Let $p$ be a prime and $u\ge 1$ be a positive integer.

Define $$\begin{align} S(p,u) &:= \sum_{q\text{ prime, }q \le p} q^u \\ &= 2^u+3^u+\cdots +p^u\end{align}$$

I wonder whether $S(p,u)$ can be a square for $p>2$ and $u>1$. For $p=2$, we simply have a power of $2$, which is a square , if $u$ is even. For $u=1$, we have $$2+3+\cdots 23=100=10^2.$$

But are there any squares for $p>2$ and $u>1$ ?

I checked the range $2\le u\le 100$ and $3\le p\le 10^8$ without finding a square.

  • $\begingroup$ Did you find more solutions when $u=1$? $\endgroup$ – vrugtehagel Apr 3 '17 at 12:12
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    $\begingroup$ Yes, If we denote $$S_p:=2+3+5+\cdots p$$ we have $S_{23}=10^2$ , $S_{22073}=5063^2$ , $S_{67187}=14573^2$ , $S_{79427}=17098^2$ , $S_{10729219}=1916357^2$ and no other perfect powers (in particular, no further square) for $p\le 10^9$ $\endgroup$ – Peter Apr 3 '17 at 13:29
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    $\begingroup$ OEIS A061888 gives 10, 5063, 14573, 17098, 1916357, 468726713734 $\endgroup$ – Ross Millikan Apr 8 '17 at 18:34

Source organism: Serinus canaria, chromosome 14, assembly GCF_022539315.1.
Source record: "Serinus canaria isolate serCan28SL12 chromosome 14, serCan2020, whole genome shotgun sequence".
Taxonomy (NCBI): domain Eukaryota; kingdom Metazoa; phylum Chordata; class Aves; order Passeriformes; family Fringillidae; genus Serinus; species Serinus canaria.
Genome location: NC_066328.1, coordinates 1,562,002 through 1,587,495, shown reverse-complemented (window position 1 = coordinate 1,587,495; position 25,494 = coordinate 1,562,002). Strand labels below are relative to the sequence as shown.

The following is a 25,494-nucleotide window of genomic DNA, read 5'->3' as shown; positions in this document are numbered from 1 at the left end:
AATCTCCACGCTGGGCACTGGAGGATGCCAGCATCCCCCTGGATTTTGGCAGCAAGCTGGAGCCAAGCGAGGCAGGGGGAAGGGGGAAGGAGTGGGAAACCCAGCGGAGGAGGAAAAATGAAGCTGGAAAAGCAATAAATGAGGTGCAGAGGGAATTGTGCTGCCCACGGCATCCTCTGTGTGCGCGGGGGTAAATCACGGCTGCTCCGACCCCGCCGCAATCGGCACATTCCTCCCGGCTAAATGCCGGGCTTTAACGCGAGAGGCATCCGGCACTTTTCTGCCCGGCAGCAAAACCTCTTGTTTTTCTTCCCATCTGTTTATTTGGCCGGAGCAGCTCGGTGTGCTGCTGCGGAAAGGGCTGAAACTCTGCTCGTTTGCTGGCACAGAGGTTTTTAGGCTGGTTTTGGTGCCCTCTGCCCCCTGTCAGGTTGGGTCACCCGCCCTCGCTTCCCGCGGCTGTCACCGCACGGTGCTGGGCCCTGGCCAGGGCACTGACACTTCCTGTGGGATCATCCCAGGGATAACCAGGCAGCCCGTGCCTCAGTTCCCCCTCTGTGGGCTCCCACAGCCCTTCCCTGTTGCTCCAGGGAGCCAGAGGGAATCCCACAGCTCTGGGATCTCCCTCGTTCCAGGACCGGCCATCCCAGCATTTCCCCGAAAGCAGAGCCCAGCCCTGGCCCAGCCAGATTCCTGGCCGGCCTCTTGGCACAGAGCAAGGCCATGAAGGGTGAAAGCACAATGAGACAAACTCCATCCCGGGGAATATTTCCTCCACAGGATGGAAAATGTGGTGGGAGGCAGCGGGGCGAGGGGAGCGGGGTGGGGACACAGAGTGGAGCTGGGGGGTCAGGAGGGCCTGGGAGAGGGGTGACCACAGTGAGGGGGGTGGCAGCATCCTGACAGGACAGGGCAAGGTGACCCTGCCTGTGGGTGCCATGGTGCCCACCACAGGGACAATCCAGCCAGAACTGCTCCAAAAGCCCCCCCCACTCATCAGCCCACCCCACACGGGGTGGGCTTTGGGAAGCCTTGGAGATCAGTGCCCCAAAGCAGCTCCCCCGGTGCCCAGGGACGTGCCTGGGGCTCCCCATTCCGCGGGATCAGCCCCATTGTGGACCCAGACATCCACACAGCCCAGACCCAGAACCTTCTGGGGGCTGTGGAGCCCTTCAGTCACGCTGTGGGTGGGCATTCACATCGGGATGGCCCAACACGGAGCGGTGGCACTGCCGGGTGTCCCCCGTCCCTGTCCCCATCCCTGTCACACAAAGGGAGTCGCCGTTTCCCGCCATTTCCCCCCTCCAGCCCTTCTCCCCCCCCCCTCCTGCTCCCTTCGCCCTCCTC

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    $\begingroup$ However, one should not take heuristic argument seriously, for example, there are only few integer solution to $\sum_{i=1}^n i^2=m^2$ ($n=24$ is largest solution and it was proved) and infinitely many solution to $\sum_{i=1}^n i^3=m^2$, which is opposite result from what heuristic argument gives. $\endgroup$ – didgogns Apr 9 '17 at 3:22
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    $\begingroup$ Oh, bad me, $\sqrt{\ln p}/p^{(u+1)/2}$ converges for $u \ge 2$ because it is smaller than p-series of $p=1.5-\epsilon$. Heuristically there are likely to be finitely many solutions for $u>1$. $\endgroup$ – didgogns Apr 9 '17 at 3:32

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